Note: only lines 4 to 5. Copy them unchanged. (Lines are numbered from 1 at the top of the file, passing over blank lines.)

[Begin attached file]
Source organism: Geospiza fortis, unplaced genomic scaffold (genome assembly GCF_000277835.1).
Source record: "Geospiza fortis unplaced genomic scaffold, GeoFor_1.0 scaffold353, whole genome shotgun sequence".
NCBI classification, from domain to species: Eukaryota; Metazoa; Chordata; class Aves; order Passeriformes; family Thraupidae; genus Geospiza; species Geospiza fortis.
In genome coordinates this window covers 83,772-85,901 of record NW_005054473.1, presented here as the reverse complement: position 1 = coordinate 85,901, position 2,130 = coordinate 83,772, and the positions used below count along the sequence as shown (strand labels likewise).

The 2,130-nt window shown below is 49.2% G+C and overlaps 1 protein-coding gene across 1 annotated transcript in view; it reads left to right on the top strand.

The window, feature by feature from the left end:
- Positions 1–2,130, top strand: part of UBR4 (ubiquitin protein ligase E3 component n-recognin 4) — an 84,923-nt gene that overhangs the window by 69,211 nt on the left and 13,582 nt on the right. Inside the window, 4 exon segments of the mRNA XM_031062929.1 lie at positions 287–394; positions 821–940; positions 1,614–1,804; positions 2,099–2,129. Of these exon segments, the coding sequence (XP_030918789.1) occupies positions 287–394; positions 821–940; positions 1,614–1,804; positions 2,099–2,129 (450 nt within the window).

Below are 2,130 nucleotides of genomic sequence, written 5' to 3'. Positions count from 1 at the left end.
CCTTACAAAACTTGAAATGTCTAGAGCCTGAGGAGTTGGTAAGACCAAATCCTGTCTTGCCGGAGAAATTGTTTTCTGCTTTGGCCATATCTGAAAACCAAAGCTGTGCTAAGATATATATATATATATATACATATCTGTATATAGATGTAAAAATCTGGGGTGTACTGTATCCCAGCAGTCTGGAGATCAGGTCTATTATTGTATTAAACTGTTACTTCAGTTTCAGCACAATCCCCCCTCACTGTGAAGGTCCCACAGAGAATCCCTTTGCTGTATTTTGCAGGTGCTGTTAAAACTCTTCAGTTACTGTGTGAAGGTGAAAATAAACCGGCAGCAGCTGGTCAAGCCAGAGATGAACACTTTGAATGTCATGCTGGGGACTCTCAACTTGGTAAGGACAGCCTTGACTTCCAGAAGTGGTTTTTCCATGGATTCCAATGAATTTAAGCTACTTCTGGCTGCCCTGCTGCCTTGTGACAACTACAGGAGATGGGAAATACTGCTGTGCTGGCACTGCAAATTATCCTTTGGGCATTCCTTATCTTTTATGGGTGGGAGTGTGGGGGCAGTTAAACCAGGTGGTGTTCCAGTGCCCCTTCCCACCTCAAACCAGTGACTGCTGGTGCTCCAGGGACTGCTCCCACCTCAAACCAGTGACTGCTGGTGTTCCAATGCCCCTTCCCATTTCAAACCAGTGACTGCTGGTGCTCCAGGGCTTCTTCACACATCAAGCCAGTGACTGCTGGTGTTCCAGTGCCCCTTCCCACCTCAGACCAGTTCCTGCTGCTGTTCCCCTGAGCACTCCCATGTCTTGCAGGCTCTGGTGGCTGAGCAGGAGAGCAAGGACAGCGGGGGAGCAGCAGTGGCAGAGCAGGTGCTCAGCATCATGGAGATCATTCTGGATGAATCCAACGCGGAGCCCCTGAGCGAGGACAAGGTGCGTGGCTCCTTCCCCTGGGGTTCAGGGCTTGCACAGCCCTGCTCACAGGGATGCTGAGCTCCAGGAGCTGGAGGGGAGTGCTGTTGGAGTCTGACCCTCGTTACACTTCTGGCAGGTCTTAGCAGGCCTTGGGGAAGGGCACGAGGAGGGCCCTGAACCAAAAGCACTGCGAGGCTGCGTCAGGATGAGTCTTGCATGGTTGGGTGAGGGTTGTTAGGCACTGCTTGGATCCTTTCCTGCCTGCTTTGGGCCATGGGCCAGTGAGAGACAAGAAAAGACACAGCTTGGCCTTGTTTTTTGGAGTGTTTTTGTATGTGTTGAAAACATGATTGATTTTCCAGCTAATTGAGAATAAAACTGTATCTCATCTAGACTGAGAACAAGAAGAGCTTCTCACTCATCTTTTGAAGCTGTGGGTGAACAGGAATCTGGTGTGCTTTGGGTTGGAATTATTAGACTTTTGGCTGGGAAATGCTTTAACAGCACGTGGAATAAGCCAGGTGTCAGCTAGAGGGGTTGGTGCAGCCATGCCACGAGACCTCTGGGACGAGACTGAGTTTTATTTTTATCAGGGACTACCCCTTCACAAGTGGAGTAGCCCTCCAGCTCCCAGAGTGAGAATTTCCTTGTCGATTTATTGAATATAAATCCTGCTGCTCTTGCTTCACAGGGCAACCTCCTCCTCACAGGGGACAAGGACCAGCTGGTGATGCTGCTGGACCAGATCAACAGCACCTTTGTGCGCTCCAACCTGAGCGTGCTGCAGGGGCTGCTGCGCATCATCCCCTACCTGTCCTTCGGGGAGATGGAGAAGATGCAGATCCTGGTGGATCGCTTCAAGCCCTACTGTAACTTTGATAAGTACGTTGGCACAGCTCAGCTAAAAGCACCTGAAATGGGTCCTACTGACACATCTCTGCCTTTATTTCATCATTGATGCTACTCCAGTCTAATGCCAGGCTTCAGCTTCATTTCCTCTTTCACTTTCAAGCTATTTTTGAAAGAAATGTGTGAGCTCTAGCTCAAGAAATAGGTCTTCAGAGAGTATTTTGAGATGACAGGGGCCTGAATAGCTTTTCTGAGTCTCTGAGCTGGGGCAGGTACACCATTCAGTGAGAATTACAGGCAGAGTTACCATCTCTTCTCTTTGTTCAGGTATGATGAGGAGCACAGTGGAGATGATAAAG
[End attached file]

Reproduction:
In genome coordinates this window covers 83,772-85,901 of record NW_005054473.1, presented here as the reverse complement: position 1 = coordinate 85,901, position 2,130 = coordinate 83,772, and the positions used below count along the sequence as shown (strand labels likewise).

The 2,130-nt window shown below is 49.2% G+C and overlaps 1 protein-coding gene across 1 annotated transcript in view; it reads left to right on the top strand.